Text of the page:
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Launch the New Year Right With a First Day Hike or Walk

This fresh January 1st tradition can energize you with immersion in nature around the Hudson Valley. Here are some great options for 2024.

by Nicole Formisano
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New Year’s Eve tradition demands a celebration. But in recent years a certain New Year’s Day tradition is also gaining traction: the First Day Hike or Walk. Apparently, a growing number of Americans realize there is something special about spending Jan. 1 in the great outdoors, connecting with their environment, their community, and themselves.

Snow isn’t always present on New Year’s Day, but it adds a fun element for hiking when it is. (Photo: @mountainmama_amk)

“I invite all New Yorkers to begin the New Year by experiencing New York’s beautiful landscapes and enjoying the environmental and cultural legacy we call home,” says New York Gov. Kathy Hochul.

For 2024, there are 80 official First Day Hike locations across New York State, with more than a dozen options in the Hudson Valley. Each hike is different, and people of any age, ability, or experience level can find one suited to them. (Check out these tips to stay warm and prepare for a winter walk.)

The official tradition of a First Day Hike began 30 years ago in Massachusetts. (Photo: @someguydoug)

First Day Hikes, a program that organizes guided hikes each Jan. 1, started in Massachusetts in 1992 as a way to encourage people to spend more time outdoors. The inaugural hike, outside of Boston, attracted 380 participants. In 2011 the tradition spread to other states in the Northeast, and by 2012 all 50 states were participating in what is now nationally known as America’s State Parks First Day Hikes. New York got involved 14 years ago.

In the Hudson Valley, there are a wide variety of hikes to choose from. Many begin in the morning, but there are afternoon options, and even one hike that leaves at 3:30 p.m. with the goal of experiencing a Hudson River sunset. Some events welcome dogs and kids. Some hikes are rigorous, while others could more correctly be considered strolls. Many of the hikes have a strong focus on history, while some may be geared toward pointing out local wildlife.

On New Year’s Day 2021, nearly 55,000 people collectively hiked over 133,000 miles across the country. (Photo: @mountainmama_amk)

While most of the First Day Hikes are sponsored by the New York State Department of Parks, Recreation and Historic Preservation — which is turning 100 in 2024! — other organizations are also starting to plan their own first day hike or walk events.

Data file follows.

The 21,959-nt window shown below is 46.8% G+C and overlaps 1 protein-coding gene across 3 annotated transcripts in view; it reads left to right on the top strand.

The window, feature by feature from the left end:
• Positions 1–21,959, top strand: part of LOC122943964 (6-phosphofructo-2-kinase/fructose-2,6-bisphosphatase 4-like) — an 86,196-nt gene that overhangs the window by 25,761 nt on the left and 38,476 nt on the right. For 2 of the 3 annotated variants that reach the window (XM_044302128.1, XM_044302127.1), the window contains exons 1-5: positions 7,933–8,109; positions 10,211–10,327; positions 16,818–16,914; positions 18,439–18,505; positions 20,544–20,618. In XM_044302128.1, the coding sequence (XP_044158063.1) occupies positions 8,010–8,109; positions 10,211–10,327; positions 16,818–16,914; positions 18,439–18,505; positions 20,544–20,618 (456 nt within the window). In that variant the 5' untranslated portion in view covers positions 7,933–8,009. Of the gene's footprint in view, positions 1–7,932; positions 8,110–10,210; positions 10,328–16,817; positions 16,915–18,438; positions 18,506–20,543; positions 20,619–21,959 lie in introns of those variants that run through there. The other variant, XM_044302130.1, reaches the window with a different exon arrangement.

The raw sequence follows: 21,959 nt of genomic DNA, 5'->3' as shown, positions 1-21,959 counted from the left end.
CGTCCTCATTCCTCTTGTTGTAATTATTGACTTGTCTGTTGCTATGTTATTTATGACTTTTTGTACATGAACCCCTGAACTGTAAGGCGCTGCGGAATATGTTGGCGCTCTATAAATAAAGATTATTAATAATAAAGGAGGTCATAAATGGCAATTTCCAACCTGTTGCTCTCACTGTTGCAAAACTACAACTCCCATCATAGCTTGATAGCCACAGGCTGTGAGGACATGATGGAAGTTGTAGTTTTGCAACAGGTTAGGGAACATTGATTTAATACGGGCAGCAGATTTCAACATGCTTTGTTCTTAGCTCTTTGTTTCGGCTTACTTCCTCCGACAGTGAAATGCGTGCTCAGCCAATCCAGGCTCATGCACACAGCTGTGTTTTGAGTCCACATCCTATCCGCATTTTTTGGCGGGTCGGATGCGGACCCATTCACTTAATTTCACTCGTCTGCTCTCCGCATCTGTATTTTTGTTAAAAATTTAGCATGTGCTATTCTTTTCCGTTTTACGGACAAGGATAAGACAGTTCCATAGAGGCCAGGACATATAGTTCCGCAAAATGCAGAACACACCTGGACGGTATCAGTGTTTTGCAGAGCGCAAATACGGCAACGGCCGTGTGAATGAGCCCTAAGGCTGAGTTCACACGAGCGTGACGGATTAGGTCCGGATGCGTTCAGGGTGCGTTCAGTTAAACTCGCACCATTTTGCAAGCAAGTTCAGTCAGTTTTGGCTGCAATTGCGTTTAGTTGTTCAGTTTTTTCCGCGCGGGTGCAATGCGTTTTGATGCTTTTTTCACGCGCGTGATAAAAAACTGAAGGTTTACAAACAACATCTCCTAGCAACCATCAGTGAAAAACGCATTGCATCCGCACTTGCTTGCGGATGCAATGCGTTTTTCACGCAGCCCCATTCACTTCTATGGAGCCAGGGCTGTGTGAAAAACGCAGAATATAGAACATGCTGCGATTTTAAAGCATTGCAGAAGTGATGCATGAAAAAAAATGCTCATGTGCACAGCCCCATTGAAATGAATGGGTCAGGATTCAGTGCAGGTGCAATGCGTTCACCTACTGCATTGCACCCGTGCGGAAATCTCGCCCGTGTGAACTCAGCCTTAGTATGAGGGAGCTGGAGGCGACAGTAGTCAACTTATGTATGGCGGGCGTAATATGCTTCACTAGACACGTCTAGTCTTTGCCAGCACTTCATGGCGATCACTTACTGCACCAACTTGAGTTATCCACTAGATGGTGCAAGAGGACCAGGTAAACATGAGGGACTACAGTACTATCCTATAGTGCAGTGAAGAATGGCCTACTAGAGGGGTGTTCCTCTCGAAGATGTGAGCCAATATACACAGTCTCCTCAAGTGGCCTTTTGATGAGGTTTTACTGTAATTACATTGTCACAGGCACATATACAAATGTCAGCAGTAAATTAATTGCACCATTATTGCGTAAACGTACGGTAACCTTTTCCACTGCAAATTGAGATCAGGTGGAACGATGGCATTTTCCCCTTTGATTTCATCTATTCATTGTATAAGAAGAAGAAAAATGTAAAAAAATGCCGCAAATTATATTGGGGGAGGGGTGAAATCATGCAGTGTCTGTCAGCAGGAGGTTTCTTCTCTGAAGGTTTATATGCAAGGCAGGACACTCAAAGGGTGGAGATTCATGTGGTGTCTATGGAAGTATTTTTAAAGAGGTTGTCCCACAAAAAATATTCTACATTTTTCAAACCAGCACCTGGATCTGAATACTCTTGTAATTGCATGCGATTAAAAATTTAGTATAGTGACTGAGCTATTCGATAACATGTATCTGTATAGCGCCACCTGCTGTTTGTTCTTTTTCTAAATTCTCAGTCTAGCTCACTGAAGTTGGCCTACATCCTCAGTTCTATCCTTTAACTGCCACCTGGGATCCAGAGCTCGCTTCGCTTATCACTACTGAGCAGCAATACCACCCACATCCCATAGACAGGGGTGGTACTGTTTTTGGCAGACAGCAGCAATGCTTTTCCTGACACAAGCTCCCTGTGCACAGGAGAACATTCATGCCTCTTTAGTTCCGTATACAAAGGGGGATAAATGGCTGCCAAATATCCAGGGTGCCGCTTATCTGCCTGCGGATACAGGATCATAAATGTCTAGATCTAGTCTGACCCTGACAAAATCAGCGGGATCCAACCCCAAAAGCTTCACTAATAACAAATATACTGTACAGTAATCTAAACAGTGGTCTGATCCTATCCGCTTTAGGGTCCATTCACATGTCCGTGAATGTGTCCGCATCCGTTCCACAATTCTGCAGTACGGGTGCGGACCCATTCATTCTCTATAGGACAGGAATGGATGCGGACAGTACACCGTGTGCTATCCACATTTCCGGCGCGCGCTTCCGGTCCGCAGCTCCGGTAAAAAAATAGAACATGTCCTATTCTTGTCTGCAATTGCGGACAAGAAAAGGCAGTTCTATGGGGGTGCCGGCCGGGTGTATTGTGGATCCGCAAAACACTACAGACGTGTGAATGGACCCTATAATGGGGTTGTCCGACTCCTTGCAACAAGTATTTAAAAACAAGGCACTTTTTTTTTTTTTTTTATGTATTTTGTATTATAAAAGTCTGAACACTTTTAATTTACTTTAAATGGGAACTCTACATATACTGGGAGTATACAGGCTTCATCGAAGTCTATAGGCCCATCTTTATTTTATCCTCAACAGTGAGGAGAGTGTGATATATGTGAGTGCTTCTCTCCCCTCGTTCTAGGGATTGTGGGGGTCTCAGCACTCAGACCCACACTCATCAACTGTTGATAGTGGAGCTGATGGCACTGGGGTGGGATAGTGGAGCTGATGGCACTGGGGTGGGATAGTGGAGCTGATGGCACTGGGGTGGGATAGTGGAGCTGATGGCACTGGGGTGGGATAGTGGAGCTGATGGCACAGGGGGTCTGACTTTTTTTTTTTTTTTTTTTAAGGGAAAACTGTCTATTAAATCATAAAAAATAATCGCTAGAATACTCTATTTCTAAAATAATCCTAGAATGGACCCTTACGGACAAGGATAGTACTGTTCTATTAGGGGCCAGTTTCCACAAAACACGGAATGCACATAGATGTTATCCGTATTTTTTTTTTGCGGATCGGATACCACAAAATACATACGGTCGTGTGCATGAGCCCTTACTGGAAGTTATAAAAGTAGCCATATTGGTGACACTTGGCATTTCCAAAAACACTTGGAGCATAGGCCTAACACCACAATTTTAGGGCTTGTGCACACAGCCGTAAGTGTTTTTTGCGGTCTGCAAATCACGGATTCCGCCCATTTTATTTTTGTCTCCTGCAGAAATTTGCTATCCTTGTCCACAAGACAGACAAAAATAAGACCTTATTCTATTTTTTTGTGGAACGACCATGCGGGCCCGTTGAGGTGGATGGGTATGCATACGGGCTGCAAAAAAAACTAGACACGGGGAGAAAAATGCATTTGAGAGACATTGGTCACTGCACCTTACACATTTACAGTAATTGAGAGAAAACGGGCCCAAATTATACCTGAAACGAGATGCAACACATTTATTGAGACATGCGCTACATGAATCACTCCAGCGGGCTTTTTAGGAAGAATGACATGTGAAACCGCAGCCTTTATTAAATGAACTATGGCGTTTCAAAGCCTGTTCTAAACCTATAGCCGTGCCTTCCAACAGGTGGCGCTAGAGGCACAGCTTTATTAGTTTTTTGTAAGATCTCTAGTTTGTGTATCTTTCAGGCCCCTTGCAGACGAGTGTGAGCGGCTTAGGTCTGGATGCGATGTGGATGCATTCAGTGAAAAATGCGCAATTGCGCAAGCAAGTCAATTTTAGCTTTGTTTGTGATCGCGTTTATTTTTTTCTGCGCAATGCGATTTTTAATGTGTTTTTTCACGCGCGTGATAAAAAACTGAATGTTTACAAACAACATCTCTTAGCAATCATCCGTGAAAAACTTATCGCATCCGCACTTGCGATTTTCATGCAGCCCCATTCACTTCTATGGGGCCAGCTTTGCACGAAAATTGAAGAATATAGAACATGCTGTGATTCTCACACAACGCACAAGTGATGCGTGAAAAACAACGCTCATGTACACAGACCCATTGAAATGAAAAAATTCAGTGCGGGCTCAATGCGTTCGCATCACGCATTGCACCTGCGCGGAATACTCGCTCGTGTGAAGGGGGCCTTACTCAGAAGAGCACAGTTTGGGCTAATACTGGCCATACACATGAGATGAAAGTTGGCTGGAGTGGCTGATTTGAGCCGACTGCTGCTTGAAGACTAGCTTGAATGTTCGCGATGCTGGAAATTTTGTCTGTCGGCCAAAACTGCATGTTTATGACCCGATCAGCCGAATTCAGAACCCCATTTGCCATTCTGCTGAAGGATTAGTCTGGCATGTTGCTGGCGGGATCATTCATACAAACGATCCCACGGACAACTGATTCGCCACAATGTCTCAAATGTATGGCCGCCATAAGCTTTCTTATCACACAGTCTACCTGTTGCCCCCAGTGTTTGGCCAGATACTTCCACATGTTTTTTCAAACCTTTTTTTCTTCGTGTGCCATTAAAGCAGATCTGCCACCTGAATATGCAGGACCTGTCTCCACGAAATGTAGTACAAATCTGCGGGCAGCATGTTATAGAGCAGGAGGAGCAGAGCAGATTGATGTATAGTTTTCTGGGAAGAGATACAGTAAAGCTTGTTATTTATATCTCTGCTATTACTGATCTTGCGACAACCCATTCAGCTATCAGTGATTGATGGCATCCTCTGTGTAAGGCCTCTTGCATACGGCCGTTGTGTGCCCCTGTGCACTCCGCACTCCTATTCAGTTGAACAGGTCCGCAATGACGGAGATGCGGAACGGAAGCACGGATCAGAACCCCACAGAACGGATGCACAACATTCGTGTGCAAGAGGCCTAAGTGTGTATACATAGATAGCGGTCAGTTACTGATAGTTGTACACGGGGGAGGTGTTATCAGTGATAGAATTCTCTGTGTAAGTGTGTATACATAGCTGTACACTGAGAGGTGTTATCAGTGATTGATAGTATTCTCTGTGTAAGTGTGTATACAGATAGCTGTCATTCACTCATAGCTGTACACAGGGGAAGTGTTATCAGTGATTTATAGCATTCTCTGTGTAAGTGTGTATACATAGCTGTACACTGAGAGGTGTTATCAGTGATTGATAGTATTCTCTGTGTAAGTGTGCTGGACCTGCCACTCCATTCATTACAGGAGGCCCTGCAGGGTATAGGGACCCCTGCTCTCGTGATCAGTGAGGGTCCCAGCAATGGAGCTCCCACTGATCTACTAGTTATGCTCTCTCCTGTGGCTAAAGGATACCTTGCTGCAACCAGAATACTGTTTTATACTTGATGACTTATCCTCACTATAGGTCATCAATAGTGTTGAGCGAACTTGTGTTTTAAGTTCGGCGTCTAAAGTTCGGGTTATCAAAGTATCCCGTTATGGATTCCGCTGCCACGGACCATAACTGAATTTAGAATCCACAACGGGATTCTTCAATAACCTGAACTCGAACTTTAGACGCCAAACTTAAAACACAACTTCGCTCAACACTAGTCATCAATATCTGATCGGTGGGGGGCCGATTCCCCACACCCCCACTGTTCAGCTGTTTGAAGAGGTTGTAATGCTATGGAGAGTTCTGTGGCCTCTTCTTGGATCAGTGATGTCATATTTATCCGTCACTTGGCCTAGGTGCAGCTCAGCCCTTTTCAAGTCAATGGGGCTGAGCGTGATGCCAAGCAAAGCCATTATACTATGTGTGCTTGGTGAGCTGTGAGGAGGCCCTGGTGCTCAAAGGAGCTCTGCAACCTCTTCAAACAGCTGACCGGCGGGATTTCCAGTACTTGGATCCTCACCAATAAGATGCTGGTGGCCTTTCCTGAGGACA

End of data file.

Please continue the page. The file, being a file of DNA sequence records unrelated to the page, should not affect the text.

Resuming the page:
For Laura Tully, assistant regional director of the New York State Office of Parks, Recreation, and Historic Preservation, the appeal of a First Day Hike or walk is obvious. “There’s nothing better than getting outside, getting fresh air, stretching your legs, just being outside and away from the computer or social media,” she says. “It’s such a good, clean way to start your new year.”

New York state parks began offering these year-launching hikes on a state-wide level 14 years ago, and today has more than 80 participating locations, with more than a dozen in the Hudson Valley. (Photo: @tristatehikers)

Stony Kill Farm: Wappingers Falls

This 2-mile Dutchess County hike is gentle and kid-friendly. Starting at the Woodland Trail at 11 a.m. and transitioning into a slight incline up the Verplanck Ridge, this walk will reward you with views of Mount Beacon and beyond.

Olana State Historic Site: Hudson

The 250-acre site in Columbia County hosts two First Day Hikes. At 10 a.m., bring your pup on an easy 1-mile walk, with expansive views of the land that inspired 19th-century artist Frederic Church. The 1 p.m. walk travels over the same route, but will focus on discussion regarding Olana’s special winter exhibit, Spectacle: Frederic Church & The Business of Art. In addition, hot chocolate, coffee and tea, as well as sketching materials, will be provided in the Wagon House Education Center from 1-3 p.m. as part of Artmaking in the Afternoon.

Minnewaska State Park Preserve (Sam’s Point Area): Cragsmoor

Bring the entire family for an invigorating 3-mile loop snowshoe trek through this scenic park with unparalleled views of the Shawangunk Mountains. Snowshoe rentals are available for $5 per person. (If there is not enough snow, this will simply be a good, old-fashioned hike.) The fun starts at 1:30 p.m. Pre-registration is required by calling Sam’s Point at 845-647-7989.